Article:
Fixing things

In our household items always seem to get broken. Frequently. This is probably true of most households with excitable children, but was certainly a shock to the system for the husband – who as a child always took a more delicate approach to play. Or maybe children’s toys just aren’t as hard wearing as they were in the 1980s.

Of course, it’s always the ‘favourite’ ones that get damaged. Hookfang the dragon has got broken more often than a 2 year old keeping a promise. Luckily for us, the majority of his assorted dragon parts are possible to reattach. It’s understandable how these things happen. Anyone familiar with the ‘How to train your dragon’ films will know that the good guys don’t win over the evil dragons by asking nicely. In fact, there’s always at least one battle scene. And just like in the films, the dragons sustain injuries. My boys never seem worried though. Their first response is usually “Daddy can fix it.” Poor Daddy has a rather large backlog of items awaiting ‘fixing’ in his garage.

It’s got to the point now where Daddy doesn’t even have the opportunity to be informed of the breakage before emergency toy surgery is expected. He’ll come home from work, walk through the door and be asked instantly if something is fixed. His bemused face only serves to motivate the boys further in their quest to mend the toy concerned, and will thrust aforementioned article towards him then wait approximately 4 seconds to see its magical revival. Both of my elder boys are fully aware that Mummy doesn’t do technical jobs so once Daddy has entered the building so many new opportunities present themselves: superglue sticking, rotating screwdrivers to dismantle the items, competitions to identify how things are connected together and battery hunts. This might seem painfully dull to many but to curiosity filled infants, they are fascinating. As if the excitement of studying how a toy is put together wasn’t captivating enough, there’s then the additional excitement of having it back again (in an improved state of repair).

My children have also decided that batteries are amazing, magical items, associated with Daddy’s fixing ability. He is expected to have spares in every possible variety. The issue is that Daddy has fixed things so many times in the past by replacing their batteries, that they are now eldest’s boy ‘go to’ when something breaks. So when Noddy’s head fell off the remote control car, he suggested that the batteries got changed; when the lightbulb blew a fuse, he suggested that the batteries got changed; and when Mummy washed the garage door fob, he told me not to worry because the batteries could be changed. I’m pretty sure the house could fall down and my children would begin a battery search to save the day.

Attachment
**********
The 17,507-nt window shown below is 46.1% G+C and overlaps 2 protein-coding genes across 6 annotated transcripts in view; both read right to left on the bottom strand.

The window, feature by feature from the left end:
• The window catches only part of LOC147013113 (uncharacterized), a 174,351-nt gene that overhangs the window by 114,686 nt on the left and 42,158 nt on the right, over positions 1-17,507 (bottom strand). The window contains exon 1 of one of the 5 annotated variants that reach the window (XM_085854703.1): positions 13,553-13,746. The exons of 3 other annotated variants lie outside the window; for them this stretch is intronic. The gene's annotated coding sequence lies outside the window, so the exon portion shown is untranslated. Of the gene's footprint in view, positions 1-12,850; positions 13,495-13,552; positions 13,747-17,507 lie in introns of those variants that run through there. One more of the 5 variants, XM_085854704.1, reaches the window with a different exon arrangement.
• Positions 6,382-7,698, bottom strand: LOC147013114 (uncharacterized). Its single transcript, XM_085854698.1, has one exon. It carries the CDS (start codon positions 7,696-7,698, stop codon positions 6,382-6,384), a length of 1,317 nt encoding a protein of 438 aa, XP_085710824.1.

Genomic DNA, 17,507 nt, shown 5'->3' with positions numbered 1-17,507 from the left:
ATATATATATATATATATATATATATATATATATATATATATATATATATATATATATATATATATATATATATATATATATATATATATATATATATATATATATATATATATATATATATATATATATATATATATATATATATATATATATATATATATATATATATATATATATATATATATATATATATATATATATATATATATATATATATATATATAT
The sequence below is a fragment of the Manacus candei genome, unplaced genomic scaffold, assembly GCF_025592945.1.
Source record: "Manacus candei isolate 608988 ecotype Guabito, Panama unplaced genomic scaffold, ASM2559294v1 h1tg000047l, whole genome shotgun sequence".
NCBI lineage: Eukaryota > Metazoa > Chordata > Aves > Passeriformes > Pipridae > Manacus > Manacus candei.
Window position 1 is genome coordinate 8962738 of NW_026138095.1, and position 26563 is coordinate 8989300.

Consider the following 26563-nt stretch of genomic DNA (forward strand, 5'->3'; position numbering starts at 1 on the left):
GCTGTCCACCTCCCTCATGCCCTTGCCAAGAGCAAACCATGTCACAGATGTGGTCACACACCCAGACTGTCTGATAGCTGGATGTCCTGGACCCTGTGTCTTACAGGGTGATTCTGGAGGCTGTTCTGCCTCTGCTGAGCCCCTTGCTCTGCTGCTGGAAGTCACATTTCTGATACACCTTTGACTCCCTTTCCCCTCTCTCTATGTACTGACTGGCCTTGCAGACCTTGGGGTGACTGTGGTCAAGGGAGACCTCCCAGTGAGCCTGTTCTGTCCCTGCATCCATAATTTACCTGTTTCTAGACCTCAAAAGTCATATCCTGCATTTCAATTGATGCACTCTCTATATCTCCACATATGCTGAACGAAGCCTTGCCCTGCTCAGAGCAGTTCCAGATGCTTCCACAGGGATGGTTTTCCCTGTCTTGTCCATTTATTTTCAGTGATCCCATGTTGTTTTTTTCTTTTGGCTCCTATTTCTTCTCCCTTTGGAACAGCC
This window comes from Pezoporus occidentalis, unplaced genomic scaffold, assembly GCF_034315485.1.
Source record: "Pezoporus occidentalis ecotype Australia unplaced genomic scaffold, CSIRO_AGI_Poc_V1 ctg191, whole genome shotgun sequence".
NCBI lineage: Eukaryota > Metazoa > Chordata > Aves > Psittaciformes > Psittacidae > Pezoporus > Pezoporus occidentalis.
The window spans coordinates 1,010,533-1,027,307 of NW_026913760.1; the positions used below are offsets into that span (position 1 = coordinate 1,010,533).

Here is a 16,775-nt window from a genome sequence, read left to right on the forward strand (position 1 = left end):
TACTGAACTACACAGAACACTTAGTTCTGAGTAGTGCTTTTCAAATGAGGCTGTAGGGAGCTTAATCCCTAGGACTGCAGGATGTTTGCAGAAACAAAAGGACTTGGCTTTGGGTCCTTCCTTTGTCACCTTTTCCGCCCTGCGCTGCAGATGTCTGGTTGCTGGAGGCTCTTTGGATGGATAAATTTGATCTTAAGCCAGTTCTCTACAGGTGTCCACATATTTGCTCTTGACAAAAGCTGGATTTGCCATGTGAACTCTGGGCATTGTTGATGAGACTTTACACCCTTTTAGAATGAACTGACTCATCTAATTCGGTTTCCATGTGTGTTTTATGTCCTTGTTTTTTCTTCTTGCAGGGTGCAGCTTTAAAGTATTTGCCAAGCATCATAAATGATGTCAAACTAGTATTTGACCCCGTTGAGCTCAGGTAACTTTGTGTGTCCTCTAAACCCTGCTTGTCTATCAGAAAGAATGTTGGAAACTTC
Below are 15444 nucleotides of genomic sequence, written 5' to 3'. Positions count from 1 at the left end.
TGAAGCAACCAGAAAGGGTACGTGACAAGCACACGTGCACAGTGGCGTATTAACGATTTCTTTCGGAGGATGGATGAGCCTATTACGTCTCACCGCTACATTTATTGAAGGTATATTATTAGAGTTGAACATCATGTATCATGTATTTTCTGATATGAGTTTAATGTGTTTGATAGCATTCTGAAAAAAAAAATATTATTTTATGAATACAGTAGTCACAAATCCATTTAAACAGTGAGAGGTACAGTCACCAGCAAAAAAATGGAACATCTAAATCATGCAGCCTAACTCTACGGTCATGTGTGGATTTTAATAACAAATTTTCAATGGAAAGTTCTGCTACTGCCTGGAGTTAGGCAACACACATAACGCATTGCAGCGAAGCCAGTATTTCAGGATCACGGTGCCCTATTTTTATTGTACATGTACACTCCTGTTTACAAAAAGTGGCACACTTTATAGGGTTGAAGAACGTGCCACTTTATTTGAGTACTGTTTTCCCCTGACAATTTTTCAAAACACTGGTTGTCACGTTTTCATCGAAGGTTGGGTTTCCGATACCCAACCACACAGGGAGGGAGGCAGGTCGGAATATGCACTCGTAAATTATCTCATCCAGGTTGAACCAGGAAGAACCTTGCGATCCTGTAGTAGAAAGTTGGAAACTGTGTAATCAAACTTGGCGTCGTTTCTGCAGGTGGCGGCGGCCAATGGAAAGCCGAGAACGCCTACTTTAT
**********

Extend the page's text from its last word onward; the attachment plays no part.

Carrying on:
The thing is, my boys genuinely believe there’s nothing Daddy can’t fix. Middle son’s look of delight when the wheels on his scooter began to turn again (thanks to a replaced bearing) was wonderful. Even items that I know are irreparable are given to Daddy and then promptly forgotten about, so this illusion is not shattered. That made it all the more soul destroying when last week, my eldest was beside himself after the demise of his water bottle. He refused to accept that it couldn’t be saved, assuming Daddy had the ability to make cracked plastic water tight again, had Mummy not wickedly thrown it in the bin. Yesterday, a lollipop shaped pen was also mourned when I cruelly failed to retrieve the pen tip from inside its casing (where it has been forcefully thrust, during an energetic drawing masterpiece by middle son). In time I’m sure they will discover that some broken objects stay broken. They are currently insistent on using the china bowls and plates for their meals because they are old enough and ‘very careful’ with them. So it’s possible that the nasty truth about breakages may reveal itself in the near future with the aid of a dustpan and brush.

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